The government of the Protestant Episcopal church of this country, with a few slight alterations not affecting its leading features, is the same with that of England. Here we have a "state without a king." Civil and ecclesiastical power are not united. These differences must somewhat modify the affairs of the church. In the Protestant Episcopal church of the United States, supreme power is vested apparently in a triennial convention, but actually in the board of bishops. This convention is constituted of two houses. All the bishops compose the upper house. The lower house is made up of delegates from the several dioceses. The concurrence of both houses is necessary to render the doings of the convention valid. This body regulates all matters belonging to the whole church. The next power below this is the diocesan church. This body forms rules for the government of the various societies of which it is composed, and decides in all cases of discipline. It may impeach a bishop, but he has power to appeal from their de cision to a court composed only of bishops. Thus the bishops, like the monarch of England, or the pope of Rome, are the supreme head of the church in such a sense as to stand beyond the reach of effectual discipline themselves, whatever

their conduct may be, and at the same time, constituting as they do the upper house in the triennial conference, be able to nullify whatever measures the powers below them may desire to carry out. These bishops also have the exclusive power of ordaining the clergy, of consecrating churches, and of administering the rite of confirmation. The two inferior orders in the ministry, after being inducted into office, are still to a great extent under the bishop's control. This church, holding the doctrine of apostolic succession, claims to be the only church. No clergyman of another denomination is allowed on any condition to officiate in their pulpits, and thus be recognized as a minister of Christ. How plain that in such a church, with such a government, the prerogatives enjoyed by early Christians must all be swept away. The private members remaining in the church have no liberty to believe or do except as their rulers dictate. If they have better doctrines and more liberties of conscience than the vassals of the church of Rome, it is because their rulers are less corrupt, and not because of any essential difference in the leading features of the two governments. Both are despotic.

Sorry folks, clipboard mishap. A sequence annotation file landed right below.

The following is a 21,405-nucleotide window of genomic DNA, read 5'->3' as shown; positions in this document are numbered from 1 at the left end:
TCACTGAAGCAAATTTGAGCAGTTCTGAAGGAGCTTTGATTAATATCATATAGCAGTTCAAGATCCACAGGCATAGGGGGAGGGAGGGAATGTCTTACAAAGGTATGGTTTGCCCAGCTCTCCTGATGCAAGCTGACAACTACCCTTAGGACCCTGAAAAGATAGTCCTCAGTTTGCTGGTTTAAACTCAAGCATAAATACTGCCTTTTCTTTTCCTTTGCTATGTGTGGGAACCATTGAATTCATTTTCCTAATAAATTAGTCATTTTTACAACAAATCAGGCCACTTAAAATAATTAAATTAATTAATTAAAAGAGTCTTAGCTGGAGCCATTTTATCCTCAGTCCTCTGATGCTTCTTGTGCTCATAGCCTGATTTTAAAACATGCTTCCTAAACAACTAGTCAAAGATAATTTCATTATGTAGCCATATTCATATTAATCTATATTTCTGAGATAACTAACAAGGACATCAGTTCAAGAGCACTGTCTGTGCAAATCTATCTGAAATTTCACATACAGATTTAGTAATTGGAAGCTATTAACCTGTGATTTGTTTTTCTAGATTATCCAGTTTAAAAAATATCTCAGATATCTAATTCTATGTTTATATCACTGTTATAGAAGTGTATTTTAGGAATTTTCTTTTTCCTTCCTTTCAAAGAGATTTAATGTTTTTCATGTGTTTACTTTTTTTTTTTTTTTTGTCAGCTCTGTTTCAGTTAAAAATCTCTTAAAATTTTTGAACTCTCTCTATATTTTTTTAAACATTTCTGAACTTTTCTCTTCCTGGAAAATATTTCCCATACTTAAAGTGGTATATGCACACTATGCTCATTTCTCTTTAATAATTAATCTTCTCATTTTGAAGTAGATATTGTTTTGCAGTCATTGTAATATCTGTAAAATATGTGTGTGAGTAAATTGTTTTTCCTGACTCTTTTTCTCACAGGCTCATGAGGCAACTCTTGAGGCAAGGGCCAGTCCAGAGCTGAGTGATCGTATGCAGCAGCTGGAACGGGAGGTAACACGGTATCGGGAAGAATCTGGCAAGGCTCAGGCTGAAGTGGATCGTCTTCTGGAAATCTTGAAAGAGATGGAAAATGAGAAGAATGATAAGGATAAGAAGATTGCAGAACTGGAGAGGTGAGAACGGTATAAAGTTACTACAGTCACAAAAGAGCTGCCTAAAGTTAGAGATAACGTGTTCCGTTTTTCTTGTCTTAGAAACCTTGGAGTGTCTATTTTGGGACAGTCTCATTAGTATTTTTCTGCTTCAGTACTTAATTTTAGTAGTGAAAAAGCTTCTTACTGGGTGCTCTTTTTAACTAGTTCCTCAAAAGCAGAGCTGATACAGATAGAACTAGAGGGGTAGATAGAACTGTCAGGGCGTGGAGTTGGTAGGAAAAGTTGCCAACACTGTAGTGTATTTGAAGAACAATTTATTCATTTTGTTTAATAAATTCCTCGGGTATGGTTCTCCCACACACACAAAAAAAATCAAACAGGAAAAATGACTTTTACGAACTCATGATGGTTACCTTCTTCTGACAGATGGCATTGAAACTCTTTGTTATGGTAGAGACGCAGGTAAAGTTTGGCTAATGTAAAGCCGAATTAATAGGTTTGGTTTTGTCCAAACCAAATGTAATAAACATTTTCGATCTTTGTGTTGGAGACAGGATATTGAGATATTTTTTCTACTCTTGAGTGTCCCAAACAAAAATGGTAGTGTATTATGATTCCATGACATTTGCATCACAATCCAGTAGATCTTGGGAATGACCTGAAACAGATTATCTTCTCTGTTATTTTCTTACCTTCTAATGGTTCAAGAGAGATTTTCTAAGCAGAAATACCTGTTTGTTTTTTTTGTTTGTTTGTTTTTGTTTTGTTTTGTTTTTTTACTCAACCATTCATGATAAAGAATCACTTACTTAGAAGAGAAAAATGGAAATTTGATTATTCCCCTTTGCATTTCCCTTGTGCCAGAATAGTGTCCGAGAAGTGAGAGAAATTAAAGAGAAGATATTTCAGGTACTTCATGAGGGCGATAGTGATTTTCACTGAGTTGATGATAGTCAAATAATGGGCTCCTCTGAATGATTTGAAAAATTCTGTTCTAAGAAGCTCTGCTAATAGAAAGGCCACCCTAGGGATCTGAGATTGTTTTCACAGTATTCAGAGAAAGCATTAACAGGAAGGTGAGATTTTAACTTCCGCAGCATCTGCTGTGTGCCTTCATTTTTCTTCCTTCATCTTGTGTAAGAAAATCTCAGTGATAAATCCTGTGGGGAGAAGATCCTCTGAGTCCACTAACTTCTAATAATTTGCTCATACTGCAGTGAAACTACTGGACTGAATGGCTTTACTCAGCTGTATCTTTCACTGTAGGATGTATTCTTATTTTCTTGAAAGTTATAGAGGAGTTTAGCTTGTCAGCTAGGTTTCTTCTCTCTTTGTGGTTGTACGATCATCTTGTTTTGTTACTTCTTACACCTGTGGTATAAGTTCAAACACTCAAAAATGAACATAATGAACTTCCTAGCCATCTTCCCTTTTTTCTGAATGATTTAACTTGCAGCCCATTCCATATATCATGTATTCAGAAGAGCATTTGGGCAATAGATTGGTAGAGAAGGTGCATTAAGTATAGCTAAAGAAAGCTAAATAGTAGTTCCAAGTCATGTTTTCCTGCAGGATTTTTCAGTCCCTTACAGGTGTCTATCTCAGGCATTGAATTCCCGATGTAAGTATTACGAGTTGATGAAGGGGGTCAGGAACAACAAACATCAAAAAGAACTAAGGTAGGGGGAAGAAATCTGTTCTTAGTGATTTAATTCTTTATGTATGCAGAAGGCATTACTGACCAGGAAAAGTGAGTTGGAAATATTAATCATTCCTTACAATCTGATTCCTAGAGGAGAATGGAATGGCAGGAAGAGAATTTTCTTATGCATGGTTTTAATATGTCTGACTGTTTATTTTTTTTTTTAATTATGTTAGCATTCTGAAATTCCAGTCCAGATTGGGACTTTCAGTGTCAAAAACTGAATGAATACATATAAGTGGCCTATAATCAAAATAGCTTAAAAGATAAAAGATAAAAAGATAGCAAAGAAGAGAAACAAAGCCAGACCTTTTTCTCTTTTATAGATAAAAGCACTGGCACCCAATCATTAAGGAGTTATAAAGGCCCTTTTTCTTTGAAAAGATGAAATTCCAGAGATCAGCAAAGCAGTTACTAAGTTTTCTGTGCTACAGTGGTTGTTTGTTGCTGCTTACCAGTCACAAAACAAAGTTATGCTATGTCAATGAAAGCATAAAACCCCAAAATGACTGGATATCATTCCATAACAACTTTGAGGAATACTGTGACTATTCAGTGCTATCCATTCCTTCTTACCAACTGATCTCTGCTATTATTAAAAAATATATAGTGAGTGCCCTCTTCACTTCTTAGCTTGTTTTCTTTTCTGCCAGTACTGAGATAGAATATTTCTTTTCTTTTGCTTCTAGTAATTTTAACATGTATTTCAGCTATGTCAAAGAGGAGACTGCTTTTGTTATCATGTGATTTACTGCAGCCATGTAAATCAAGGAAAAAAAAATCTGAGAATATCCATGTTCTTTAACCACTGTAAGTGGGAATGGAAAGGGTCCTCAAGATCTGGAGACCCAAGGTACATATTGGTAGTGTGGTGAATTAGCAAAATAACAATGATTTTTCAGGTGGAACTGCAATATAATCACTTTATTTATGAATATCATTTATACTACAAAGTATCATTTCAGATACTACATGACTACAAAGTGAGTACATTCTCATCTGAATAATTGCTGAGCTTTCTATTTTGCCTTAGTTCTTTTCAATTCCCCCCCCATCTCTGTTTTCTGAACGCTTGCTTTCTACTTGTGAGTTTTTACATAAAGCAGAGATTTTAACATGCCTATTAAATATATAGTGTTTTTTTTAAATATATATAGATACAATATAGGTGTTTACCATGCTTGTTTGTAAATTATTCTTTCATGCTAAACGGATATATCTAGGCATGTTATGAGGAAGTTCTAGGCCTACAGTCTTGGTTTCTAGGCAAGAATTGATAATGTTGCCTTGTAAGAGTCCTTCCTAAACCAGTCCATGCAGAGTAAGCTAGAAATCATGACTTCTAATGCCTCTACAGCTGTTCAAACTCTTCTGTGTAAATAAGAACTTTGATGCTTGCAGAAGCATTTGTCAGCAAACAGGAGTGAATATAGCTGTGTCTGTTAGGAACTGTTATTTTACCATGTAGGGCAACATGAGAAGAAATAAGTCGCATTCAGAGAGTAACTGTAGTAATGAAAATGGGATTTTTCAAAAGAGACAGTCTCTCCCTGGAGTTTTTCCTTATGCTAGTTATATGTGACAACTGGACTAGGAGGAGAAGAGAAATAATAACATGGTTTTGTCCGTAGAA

The Methodist Episcopal church next claims attention. In the United States, and we suppose, in other countries, this church has substantially the same basis with the one we have just examined. As the Church of England was broken off from the Romish church, so was this from the English. It was founded in our country, 1784, by John Wesley. That which characterizes the ecclesiastical polity of this church more than any thing else is the plan by which the power to govern is removed from the people, and placed in the hands of the ministry. There exists a regular gradation of office, and it is remarkable with what uniformity, and to what extent, each higher authority rules all below it. Commencing with the class-leader, it is his business among other things, to recommend not to the brotherhood but to the " preacher in charge," any person whom he may deem worthy of membership. After sustaining six months honorable probation, these persons may be received by the minister, into full fellowship. This same minister has the power to appoint class-leaders, and to remove them at pleasure. He may license exhorters, and has the general oversight and direction of all the spiritual and secular affairs of his circuit or station. In case of discipline among those under his charge, the minister may select from the society whom he pleases to sit as jury. If the accused is found guilty, the minister pronounces such sentence as